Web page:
Learning and retention of 3 types of information were examined in patients with Alzheimer's disease (AD) and in normal controls. While patients were unable to learn series of frequent words and unfamiliar faces, they improved significantly in a motor skill, showing a learning curve similar to controls. Furthermore, no significant loss of the motor skill was evident in a 20 min delay trial. Such dissociation in learning has not been noted previously in AD, although it has been noted in amnesias caused by other disease processes. The results support the existence of two, relatively independent, learning systems related to 'declarative' knowledge and 'procedural' knowledge. Judging from the pathologic correlates of these amnesias, the declarative knowledge system appears to be associated with corticotemporo/limbic structures, while the procedural system is likely to depend on corticocerebellar/striatal structures. The data also offer additional cognitive correlates for the selective damage to neural systems recently identified in AD.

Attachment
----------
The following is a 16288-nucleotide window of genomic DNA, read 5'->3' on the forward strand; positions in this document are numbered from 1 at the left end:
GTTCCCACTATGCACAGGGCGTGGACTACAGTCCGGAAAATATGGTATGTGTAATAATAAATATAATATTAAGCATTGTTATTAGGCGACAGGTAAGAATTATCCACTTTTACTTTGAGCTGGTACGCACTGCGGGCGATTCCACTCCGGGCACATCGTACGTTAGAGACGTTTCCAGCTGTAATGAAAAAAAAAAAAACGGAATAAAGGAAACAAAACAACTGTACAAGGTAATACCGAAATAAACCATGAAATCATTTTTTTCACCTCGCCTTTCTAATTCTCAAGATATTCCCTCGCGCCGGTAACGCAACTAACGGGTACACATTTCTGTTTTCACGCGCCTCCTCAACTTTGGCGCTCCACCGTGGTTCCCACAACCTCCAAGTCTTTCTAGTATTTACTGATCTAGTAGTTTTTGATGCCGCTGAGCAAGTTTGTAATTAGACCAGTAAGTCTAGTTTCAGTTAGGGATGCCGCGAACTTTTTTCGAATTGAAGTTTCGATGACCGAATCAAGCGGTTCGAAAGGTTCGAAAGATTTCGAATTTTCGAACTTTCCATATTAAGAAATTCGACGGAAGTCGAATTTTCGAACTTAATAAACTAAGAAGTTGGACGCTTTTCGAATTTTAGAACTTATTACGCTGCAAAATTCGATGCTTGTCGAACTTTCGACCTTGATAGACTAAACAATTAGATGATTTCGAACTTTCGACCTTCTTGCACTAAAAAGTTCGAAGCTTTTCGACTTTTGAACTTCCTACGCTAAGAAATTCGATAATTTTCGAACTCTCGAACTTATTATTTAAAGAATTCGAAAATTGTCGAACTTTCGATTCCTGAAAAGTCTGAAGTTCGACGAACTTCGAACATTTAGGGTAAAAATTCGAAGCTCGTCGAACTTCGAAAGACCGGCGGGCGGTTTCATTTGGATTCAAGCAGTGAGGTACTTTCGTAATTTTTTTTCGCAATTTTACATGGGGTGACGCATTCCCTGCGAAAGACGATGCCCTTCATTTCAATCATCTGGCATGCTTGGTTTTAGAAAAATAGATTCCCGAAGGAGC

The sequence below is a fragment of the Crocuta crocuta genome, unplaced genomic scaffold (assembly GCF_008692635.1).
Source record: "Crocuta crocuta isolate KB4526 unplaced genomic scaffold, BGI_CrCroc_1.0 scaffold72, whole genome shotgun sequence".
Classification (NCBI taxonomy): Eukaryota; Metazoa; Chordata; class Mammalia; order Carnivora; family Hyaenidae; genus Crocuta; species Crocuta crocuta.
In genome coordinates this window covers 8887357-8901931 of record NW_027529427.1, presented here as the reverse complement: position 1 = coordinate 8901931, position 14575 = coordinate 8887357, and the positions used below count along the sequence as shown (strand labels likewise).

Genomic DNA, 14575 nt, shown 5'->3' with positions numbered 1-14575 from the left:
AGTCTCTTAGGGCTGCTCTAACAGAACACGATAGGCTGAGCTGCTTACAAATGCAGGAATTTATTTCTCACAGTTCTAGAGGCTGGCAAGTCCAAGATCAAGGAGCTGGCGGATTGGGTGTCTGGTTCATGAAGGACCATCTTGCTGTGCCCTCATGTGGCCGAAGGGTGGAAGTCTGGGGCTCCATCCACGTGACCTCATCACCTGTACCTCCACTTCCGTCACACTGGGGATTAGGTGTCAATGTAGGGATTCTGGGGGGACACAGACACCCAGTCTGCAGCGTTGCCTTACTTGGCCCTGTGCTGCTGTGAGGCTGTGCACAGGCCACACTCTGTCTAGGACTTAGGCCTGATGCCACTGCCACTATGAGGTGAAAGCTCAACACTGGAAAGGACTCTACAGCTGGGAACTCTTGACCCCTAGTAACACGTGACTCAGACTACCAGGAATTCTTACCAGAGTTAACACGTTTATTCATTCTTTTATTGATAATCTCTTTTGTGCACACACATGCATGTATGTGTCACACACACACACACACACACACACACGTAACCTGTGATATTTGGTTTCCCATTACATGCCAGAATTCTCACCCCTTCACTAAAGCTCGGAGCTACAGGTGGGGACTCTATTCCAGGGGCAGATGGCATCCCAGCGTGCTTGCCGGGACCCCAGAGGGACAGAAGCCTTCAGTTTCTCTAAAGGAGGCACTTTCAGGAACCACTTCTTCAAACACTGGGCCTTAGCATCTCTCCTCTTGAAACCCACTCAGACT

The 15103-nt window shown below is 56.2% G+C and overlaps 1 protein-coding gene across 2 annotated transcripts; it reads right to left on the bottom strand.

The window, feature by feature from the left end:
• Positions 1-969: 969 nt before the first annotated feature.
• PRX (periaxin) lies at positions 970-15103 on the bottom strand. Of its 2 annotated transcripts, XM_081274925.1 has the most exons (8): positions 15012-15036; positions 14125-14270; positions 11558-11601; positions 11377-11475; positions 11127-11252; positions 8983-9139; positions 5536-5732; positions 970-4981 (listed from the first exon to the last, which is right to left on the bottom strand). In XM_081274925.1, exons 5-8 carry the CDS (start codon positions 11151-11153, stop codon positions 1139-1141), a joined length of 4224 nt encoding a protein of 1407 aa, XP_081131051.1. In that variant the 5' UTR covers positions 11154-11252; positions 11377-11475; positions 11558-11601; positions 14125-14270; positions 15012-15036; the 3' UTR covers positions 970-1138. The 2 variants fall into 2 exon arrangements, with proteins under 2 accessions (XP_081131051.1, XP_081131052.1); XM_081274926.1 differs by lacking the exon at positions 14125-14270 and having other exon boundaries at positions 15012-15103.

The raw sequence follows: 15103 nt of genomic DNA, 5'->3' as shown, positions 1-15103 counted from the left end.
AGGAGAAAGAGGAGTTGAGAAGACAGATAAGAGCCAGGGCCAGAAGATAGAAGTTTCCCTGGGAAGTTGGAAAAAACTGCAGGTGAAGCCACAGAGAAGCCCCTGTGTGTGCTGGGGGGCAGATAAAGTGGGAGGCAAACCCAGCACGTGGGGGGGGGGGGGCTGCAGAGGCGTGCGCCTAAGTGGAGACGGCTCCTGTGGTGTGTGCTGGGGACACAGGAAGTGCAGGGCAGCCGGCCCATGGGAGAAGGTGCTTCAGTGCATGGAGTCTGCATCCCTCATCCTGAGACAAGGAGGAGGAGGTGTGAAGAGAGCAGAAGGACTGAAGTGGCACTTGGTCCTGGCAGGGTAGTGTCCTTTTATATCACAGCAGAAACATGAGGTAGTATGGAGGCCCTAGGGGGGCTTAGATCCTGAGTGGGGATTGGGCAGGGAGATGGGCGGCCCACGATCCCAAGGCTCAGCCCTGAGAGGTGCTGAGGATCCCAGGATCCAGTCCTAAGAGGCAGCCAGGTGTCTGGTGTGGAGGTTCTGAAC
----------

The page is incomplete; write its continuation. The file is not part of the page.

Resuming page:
|Original language||English (US)|
|Number of pages||4|
|Journal||Journal of Neuroscience|
|State||Published - 1986|
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